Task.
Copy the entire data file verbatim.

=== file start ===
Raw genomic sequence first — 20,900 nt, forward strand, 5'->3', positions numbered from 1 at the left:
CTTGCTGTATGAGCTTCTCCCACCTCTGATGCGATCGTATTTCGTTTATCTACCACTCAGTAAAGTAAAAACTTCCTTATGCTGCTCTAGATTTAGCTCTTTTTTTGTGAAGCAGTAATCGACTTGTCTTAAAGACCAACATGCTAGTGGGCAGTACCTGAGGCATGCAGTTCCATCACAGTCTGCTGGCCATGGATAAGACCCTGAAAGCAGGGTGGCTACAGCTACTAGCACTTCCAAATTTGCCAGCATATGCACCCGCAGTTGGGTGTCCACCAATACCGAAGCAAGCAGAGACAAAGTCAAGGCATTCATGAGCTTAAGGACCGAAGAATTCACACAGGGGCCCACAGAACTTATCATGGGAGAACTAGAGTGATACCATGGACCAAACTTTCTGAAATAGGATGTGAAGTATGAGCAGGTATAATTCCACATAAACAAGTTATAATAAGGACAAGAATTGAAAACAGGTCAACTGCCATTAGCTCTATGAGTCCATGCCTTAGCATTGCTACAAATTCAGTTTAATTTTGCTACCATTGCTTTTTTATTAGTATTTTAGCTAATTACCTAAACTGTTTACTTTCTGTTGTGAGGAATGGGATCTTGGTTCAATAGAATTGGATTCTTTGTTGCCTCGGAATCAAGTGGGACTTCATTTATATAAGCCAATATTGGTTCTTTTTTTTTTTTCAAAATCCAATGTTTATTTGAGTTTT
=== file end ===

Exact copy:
Raw genomic sequence first — 20,900 nt, forward strand, 5'->3', positions numbered from 1 at the left:
CTTGCTGTATGAGCTTCTCCCACCTCTGATGCGATCGTATTTCGTTTATCTACCACTCAGTAAAGTAAAAACTTCCTTATGCTGCTCTAGATTTAGCTCTTTTTTTGTGAAGCAGTAATCGACTTGTCTTAAAGACCAACATGCTAGTGGGCAGTACCTGAGGCATGCAGTTCCATCACAGTCTGCTGGCCATGGATAAGACCCTGAAAGCAGGGTGGCTACAGCTACTAGCACTTCCAAATTTGCCAGCATATGCACCCGCAGTTGGGTGTCCACCAATACCGAAGCAAGCAGAGACAAAGTCAAGGCATTCATGAGCTTAAGGACCGAAGAATTCACACAGGGGCCCACAGAACTTATCATGGGAGAACTAGAGTGATACCATGGACCAAACTTTCTGAAATAGGATGTGAAGTATGAGCAGGTATAATTCCACATAAACAAGTTATAATAAGGACAAGAATTGAAAACAGGTCAACTGCCATTAGCTCTATGAGTCCATGCCTTAGCATTGCTACAAATTCAGTTTAATTTTGCTACCATTGCTTTTTTATTAGTATTTTAGCTAATTACCTAAACTGTTTACTTTCTGTTGTGAGGAATGGGATCTTGGTTCAATAGAATTGGATTCTTTGTTGCCTCGGAATCAAGTGGGACTTCATTTATATAAGCCAATATTGGTTCTTTTTTTTTTTTCAAAATCCAATGTTTATTTGAGTTTT